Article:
My name is Mark Thomas and I was part of the AMP 185 cohort. Perhaps to put it into context, I actually am an associate dean in a French business school and I teach strategy. So when I came to the courses here back in 2013, classes were fantastic, but I remember the very first class I had in strategy—because I taught the subject—seemed relatively easy to me. Bad mistake. My very first class in strategy, I just joined the class. I kind of zoned out just for a moment. Cynthia Montgomery is talking and suddenly I’m back and she’s actually standing next to me and she says, “Mark, what do you think? Do you think they should increase or decrease?” Now I’ve zoned out and I’ve lost the plot on where we’re going in the case. I’ve got two choices now. I can either say, sorry I wasn’t listening, or I wasn’t paying attention. Or, I’ve got a 50-50 choice. I go for the 50-50 choice. I say, “Oh, I think they should increase,” and then I hear the entire class go, “Oh no!”
Because I’d given the stupidest answer possible and I still tell my students today when I’m teaching them, I say, okay, if you think you’ve come up with a bad answer or a stupid answer, don’t worry about it because I’ve done worse than you and I’ve done far worse than you, so just take it easy.
Anne Beitel, MBA 1993. I was not prepared for a case and the professor did a little kind of opening set of statements about it and then she turned to me and said, “And in a few minutes, Anne, I’d like you to get us started,” and I said, “Oh, I’m sorry, I can’t today.” And she said, “Oh, actually I was calling on Anna behind you.”
Al Hauf, class year is 1973. I think it was the first year—we had all those cases every night. And I’d figured out what I couldn’t do was do all of them every night. So I decided which ones I wouldn’t do. I think it was a human resources class and they called on me to open up the case. I said, “I’m going to have to pass because I didn’t read the case.” And the class was just falling down on the floor laughing. It was a one-page case. The one case I didn’t read. And to this day when I come back for the reunions, they all remember it too, in the section.
Steve Coleman, MBA 1993. In the second-year mandatory class on management. I can’t remember the topic. We had a class with Joe Bower, and one of the things that Joe did to get to know the second-year students in the section, was he would have a lunch every week with half a dozen or so of the students from the class. My lunch with him was scheduled for late in the semester. And it turned out my wife was pregnant at the time and was already a week and a half late when we went for this lunch. My sectionmates all knew this—we’d been together for over a year—so everybody knew the situation. So we’re sitting at lunch and we’re talking about how it was going with the pregnancy and “Steve, how are you doing with studies?” And I said “I haven’t read a case in two weeks.” I said “Every time I sit down and try to read one, I can’t get past the first paragraph. It’s just such a distraction, I haven’t done anything.” And the next day, I showed up in class and Joe walked in two minutes late and he looked up and he cold called me. And I just put my hands up in the air and I said, “I pass,” and the class booed. There was a lot of hissing and it turned out, he came up to me a couple of days later and apologized and he said he wanted to warm call me. The case was about an industry I’d worked in, and he knew that, and he thought this was an opportunity to get me to say something to bring me in. And because he came in late, he didn’t get the chance to warm call. So he just did it anyway. And it was pretty funny. It was pretty funny.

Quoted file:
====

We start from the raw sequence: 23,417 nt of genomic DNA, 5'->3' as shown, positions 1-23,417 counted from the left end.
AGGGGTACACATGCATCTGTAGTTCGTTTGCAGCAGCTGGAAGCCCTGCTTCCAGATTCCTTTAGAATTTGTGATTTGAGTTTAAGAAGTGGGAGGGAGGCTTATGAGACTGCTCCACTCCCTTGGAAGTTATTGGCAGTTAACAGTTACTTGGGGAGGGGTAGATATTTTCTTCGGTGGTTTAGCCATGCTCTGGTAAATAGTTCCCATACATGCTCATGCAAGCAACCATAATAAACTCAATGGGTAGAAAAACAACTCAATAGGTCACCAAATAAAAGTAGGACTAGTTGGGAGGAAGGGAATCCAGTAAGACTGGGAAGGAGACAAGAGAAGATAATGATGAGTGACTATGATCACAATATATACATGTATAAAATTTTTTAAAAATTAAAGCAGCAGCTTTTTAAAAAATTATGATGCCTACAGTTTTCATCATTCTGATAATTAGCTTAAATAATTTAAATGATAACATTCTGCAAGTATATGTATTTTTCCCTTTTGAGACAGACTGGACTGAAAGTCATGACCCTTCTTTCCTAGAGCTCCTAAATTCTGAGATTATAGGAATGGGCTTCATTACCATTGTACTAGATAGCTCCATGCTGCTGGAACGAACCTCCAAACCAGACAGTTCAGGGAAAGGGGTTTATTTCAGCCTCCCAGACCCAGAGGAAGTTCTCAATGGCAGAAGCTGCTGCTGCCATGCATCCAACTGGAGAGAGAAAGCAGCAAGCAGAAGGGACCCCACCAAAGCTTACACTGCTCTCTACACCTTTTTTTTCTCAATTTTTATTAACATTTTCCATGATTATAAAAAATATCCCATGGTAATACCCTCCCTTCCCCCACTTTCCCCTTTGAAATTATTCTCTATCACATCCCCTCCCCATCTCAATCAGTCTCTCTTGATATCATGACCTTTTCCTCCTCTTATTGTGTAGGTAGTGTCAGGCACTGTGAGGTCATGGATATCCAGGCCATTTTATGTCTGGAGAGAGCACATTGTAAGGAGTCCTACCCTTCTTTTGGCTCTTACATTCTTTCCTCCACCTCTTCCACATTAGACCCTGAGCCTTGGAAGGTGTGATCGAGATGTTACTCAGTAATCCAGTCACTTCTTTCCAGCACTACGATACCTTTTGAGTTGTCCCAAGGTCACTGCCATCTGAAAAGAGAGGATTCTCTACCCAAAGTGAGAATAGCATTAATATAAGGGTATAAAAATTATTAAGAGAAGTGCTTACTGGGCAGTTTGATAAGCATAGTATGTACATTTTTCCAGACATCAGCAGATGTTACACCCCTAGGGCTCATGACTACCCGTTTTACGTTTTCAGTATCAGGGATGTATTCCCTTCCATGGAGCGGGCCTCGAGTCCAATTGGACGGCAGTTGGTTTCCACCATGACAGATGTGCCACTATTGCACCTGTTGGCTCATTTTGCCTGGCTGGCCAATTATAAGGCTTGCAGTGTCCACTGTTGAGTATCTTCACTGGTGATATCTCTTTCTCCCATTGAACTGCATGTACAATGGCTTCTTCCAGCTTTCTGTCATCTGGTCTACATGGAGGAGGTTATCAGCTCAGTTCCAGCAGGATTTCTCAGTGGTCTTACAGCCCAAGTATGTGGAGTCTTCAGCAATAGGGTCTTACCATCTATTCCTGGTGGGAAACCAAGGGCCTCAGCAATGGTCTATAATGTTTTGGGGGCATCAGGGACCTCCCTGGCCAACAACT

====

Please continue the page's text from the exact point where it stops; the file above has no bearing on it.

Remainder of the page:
Katherine Randolph, 1993, Section H. My cold call story was being cold called by Michael Porter, the day that we did the Five Forces. Now as backstory, I got into Harvard Business School as the total diversity admit after working in the art field for five years, and felt that I was wrongly admitted, knew nothing, and I was going to hit the screen within the first six weeks. And this was about probably week four. I was still kind of getting my bearings, feeling like maybe I had a chance to survive, but struggling to read the cases, do the analysis and all of that. And the day that we had that case, I think I had not properly prepared because I did something foolish the previous evening. I was rowing crew, and maybe it worked out and like just didn’t really read the case, and I thought it’ll be fine. So Michael Porter, this legendary professor with his piercing blue eyes walks around at the beginning of the class and I think I skimmed the Coke and Pepsi case, maybe.
He’s looking over on the other side, and I sat in the power deck: eye level with all the professors and trying to play the game of ‘Do you look into their eyes with confidence? And they say no, she’s prepared. We won’t cold call her’, or do you look furtively at your notes? So he’s looking on the other side of the class and I’m sure he’s making the body moves like he’s going to cold call somebody else, and he whips around and catches me straight in the eye and he says, “Katherine, why don’t you open?” I gathered my thoughts, took my breath. Of course, my heart was leaping out of my throat at the time. And I said, “Well, the case is about Coke and Pepsi”—and I thought, okay, at least we got that right—“and the Five Forces.” And I felt like panic welling up inside of me.